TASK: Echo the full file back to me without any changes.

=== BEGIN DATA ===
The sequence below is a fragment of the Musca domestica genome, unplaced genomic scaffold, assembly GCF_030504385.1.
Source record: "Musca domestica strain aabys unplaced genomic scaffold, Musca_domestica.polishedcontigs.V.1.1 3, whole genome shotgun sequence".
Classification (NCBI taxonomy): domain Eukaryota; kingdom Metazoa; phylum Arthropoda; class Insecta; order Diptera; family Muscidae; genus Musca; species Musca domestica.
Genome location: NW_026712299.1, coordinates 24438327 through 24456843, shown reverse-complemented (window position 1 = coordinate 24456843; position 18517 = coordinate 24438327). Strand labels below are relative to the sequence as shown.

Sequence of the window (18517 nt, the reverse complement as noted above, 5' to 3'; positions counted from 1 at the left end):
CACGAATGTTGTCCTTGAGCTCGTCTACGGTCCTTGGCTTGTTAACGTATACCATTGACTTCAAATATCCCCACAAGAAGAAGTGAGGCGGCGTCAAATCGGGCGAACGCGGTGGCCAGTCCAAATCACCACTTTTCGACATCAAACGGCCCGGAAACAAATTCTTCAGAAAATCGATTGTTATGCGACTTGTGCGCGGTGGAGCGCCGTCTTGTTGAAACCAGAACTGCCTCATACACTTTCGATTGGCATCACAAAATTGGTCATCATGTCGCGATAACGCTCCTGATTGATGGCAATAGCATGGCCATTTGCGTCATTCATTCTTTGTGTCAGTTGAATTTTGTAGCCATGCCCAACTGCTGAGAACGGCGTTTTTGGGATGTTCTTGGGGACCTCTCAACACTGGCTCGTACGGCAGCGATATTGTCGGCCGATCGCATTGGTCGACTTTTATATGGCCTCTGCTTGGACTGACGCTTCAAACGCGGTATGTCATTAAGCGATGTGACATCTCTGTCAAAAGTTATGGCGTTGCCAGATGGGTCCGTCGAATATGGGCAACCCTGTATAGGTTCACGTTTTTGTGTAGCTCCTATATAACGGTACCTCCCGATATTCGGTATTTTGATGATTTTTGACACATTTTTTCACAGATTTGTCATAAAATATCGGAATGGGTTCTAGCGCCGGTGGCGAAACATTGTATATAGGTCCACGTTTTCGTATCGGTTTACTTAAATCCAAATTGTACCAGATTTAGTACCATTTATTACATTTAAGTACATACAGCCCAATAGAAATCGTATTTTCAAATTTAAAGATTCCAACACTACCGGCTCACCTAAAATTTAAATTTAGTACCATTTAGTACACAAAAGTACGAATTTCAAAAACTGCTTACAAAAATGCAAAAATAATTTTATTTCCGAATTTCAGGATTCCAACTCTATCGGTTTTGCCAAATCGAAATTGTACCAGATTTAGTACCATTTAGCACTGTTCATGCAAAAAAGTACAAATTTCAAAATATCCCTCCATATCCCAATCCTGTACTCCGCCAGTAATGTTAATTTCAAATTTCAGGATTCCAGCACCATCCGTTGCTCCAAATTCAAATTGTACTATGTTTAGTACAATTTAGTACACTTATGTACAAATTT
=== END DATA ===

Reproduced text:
The sequence below is a fragment of the Musca domestica genome, unplaced genomic scaffold, assembly GCF_030504385.1.
Source record: "Musca domestica strain aabys unplaced genomic scaffold, Musca_domestica.polishedcontigs.V.1.1 3, whole genome shotgun sequence".
Classification (NCBI taxonomy): domain Eukaryota; kingdom Metazoa; phylum Arthropoda; class Insecta; order Diptera; family Muscidae; genus Musca; species Musca domestica.
Genome location: NW_026712299.1, coordinates 24438327 through 24456843, shown reverse-complemented (window position 1 = coordinate 24456843; position 18517 = coordinate 24438327). Strand labels below are relative to the sequence as shown.

Sequence of the window (18517 nt, the reverse complement as noted above, 5' to 3'; positions counted from 1 at the left end):
CACGAATGTTGTCCTTGAGCTCGTCTACGGTCCTTGGCTTGTTAACGTATACCATTGACTTCAAATATCCCCACAAGAAGAAGTGAGGCGGCGTCAAATCGGGCGAACGCGGTGGCCAGTCCAAATCACCACTTTTCGACATCAAACGGCCCGGAAACAAATTCTTCAGAAAATCGATTGTTATGCGACTTGTGCGCGGTGGAGCGCCGTCTTGTTGAAACCAGAACTGCCTCATACACTTTCGATTGGCATCACAAAATTGGTCATCATGTCGCGATAACGCTCCTGATTGATGGCAATAGCATGGCCATTTGCGTCATTCATTCTTTGTGTCAGTTGAATTTTGTAGCCATGCCCAACTGCTGAGAACGGCGTTTTTGGGATGTTCTTGGGGACCTCTCAACACTGGCTCGTACGGCAGCGATATTGTCGGCCGATCGCATTGGTCGACTTTTATATGGCCTCTGCTTGGACTGACGCTTCAAACGCGGTATGTCATTAAGCGATGTGACATCTCTGTCAAAAGTTATGGCGTTGCCAGATGGGTCCGTCGAATATGGGCAACCCTGTATAGGTTCACGTTTTTGTGTAGCTCCTATATAACGGTACCTCCCGATATTCGGTATTTTGATGATTTTTGACACATTTTTTCACAGATTTGTCATAAAATATCGGAATGGGTTCTAGCGCCGGTGGCGAAACATTGTATATAGGTCCACGTTTTCGTATCGGTTTACTTAAATCCAAATTGTACCAGATTTAGTACCATTTATTACATTTAAGTACATACAGCCCAATAGAAATCGTATTTTCAAATTTAAAGATTCCAACACTACCGGCTCACCTAAAATTTAAATTTAGTACCATTTAGTACACAAAAGTACGAATTTCAAAAACTGCTTACAAAAATGCAAAAATAATTTTATTTCCGAATTTCAGGATTCCAACTCTATCGGTTTTGCCAAATCGAAATTGTACCAGATTTAGTACCATTTAGCACTGTTCATGCAAAAAAGTACAAATTTCAAAATATCCCTCCATATCCCAATCCTGTACTCCGCCAGTAATGTTAATTTCAAATTTCAGGATTCCAGCACCATCCGTTGCTCCAAATTCAAATTGTACTATGTTTAGTACAATTTAGTACACTTATGTACAAATTT